Mindful Mimi's blog has moved!

You will be automatically redirected to the new address. If that does not occur, visit
and update your bookmarks.

Delay gratification in the short term and enjoy greater rewards in the long term

>> 17 September 2007

The ability to discipline yourself to delay gratification in the short term in order to enjoy greater rewards in the long term is the indispensable pre-requisite for success - Brian Tracy

If you put a marshmallow in front of your 4-year old and said that he could eat it immediately or wait until you returned and he'd get another one, what would he do?

My son is not 4 years old yet - but maybe I will do the test with him to find out what his behaviour tells me about his possible future.
Walter Mischel did this test with several hundreds of 4-year olds. They videotaped the kid's reactions. Some of them gobbled up the marshmallow immediately; some looked at it, smelled it, touched it but didn't eat it. Others started walking around, humming songs to distract themselves. One even licked the space on the table surrounding the marshmallow.
Fourteen years later, these kids are grown and the findings are quite dramatic.
  • Kids who did not eat the marshmallow immediately but waited for the tester to return (and were thus gratified with a second marshmallow) seemed to show many more skills that make for success. They had many of the "habits of successful people": confidence, persistence, capacity to cope with frustration. The "waiters" were more socially competent and self-assertive, trustworthy, dependable and more academically successful.
  • On the other hand, the kids who gobbled the treat immediately showed trouble subordinating immediate impulses to achieve long-range goals. When it was time to study for the big test, they tended to get distracted into listening to a favourite TV programs.
So what are "marshmallows" in our professional and personal lives? They are the activities which give us immediate gratification but undermine longer-range benefits. The desire to please everyone is a big "marshmallow".

It seems that the ability to delay gratification is a master skill, a triumph of the reasoning brain over the impulsive one. It is a sign, in short, of emotional intelligence (Definition according to Mayer, J.D. & Salovey, P. (1997): "The ability to perceive emotion, integrate emotion to facilitate thought, understand emotions, and to regulate emotions to promote personal growth").
And it doesn't show up on an IQ test.

Take the Emotional IQ test.

If there is a cornerstone to emotional intelligence on which most other emotional skills depend, it is a sense of self-awareness, of being smart about what we feel. Scientists refer to "metamood," the ability to pull back and recognize that "what I'm feeling is anger," or sorrow, or shame.

Metamood is a difficult skill because most of the time our emotions appear in disguise (the mourner is sad but may also be angry at the person for dying - the parent of a child who ran across the street is angry at the child for disobedience but may also experience fear of what could have happened).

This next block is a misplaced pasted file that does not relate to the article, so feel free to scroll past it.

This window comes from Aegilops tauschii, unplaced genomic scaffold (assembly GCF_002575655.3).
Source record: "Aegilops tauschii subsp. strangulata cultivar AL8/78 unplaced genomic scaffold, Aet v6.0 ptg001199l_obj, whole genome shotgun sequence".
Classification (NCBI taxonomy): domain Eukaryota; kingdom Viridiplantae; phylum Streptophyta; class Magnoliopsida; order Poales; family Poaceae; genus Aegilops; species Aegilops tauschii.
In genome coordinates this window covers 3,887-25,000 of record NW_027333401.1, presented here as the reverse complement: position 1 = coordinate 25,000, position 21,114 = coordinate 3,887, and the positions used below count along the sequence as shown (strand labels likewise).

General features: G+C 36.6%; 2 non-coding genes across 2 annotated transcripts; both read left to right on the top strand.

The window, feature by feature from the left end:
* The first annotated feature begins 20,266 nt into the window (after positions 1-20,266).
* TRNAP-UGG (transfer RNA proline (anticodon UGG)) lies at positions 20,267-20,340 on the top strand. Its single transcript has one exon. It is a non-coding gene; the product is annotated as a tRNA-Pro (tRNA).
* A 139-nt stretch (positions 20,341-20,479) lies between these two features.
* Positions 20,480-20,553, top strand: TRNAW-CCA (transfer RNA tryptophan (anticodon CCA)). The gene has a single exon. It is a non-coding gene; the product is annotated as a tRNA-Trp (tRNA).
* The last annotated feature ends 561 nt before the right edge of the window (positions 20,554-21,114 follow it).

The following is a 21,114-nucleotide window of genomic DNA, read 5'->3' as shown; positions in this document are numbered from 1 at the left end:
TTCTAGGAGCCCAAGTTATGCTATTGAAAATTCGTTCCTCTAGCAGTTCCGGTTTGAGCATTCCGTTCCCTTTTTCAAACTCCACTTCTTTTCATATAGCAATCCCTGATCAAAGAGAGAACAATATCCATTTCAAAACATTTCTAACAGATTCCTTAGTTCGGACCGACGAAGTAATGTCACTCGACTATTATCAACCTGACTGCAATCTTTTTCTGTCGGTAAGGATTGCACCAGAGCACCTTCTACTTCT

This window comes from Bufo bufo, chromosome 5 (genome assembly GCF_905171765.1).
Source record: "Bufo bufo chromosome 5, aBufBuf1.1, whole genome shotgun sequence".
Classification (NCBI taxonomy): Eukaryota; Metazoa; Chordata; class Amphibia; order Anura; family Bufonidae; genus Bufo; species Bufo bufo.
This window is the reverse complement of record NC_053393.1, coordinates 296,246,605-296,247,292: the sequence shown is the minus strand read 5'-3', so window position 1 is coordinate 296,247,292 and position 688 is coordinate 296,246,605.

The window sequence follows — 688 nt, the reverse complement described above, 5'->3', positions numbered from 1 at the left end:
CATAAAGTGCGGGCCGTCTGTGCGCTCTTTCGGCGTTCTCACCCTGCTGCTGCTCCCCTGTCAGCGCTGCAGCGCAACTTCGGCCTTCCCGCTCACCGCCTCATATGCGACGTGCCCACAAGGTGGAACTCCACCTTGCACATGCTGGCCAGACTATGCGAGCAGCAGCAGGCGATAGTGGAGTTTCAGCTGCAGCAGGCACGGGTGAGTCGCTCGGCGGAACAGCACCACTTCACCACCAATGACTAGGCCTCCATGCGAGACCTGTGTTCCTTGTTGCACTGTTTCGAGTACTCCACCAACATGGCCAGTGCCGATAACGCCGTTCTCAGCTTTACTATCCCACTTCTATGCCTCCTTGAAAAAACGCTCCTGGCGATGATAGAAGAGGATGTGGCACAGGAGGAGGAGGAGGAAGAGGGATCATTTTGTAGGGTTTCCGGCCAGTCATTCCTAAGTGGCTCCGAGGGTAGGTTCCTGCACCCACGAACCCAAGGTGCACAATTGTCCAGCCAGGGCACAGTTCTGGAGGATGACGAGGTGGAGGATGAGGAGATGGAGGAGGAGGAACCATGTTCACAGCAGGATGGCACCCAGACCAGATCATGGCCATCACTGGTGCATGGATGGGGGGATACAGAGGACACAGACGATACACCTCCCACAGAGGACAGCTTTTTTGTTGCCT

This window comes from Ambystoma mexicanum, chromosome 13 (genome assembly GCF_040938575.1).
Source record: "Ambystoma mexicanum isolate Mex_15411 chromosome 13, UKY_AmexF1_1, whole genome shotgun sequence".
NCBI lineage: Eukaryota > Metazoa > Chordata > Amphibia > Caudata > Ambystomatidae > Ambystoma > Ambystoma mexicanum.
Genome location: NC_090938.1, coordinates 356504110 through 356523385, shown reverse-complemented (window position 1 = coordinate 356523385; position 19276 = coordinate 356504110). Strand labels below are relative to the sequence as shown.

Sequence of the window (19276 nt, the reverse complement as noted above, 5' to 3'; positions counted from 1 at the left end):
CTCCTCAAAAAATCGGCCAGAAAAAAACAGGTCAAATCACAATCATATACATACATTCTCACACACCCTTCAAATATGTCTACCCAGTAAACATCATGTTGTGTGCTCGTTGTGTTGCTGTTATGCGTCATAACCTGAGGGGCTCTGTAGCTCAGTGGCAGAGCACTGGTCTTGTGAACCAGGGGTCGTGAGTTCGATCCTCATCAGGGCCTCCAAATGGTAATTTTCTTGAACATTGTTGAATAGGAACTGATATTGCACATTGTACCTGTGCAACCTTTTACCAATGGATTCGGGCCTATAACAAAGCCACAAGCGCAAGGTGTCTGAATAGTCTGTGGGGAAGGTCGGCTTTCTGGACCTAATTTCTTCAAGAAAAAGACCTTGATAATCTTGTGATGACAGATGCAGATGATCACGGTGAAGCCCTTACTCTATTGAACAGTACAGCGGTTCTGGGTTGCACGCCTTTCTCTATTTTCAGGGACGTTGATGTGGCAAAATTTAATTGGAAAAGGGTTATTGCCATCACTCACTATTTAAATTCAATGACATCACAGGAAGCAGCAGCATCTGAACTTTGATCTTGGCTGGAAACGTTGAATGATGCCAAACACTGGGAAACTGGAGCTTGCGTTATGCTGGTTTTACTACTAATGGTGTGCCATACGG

Self-awareness is perhaps the most crucial ability because it allows us to exercise some self-control. The idea is not to repress feeling but rather to do what Aristotle considered the hard work of the will. As he puts it in the Nicomachean Ethics : "Anyone can become angry - that is easy. But to be angry with the right person, to the right degree, at the right time, for the right purpose, and in the right way - this is not easy."

Some impulses are easier to overcome than others. Anger, not surprisingly, is one of the hardest, perhaps because of its evolutionary value in priming people to action. The more stressed one is, the lower the threshold for release. Anxiety is another typical one.

Given sufficient self-awareness, people develop coping mechanisms. Sadness and discouragement, for instance, are "low arousal" states. If you go out for a run you are triggering a high arousal state that is incompatible with staying blue. Relaxation works better for high-energy moods like anger or anxiety.

Either way,
Be an optimist : When an optimist fails, he attributes the failure to something he can change, not some innate weakness that he is helpless to overcome.

The most visible emotional skills, the ones we recognize most readily, are the "people skills" like empathy, graciousness, the ability to read a social situation. Researchers believe that about 90% of emotional communication is nonverbal.
If you have a good ability to read emotional cues, you most likely tend to be more successful in your work and relationships.

In the corporate world, according to personnel executives, IQ gets you hired, but EQ gets you promoted.

So next time someone wiggles a marshmallow in front of your nose (or a carrot, or a special deal,...), think about it twice, breathe,...

Time Reports - Understanding Psychology
Non-verbal communication


Indeterminacy 18 September 2007 at 11:12  

This was an interesting post for me, as I also studied psychology. Thanks for keeping me up to date.

Anonymous,  21 November 2009 at 02:01  

Who knows where to download XRumer 5.0 Palladium?
Help, please. All recommend this program to effectively advertise on the Internet, this is the best program!

Post a Comment

Blog template by simplyfabulousbloggertemplates.com

Back to TOP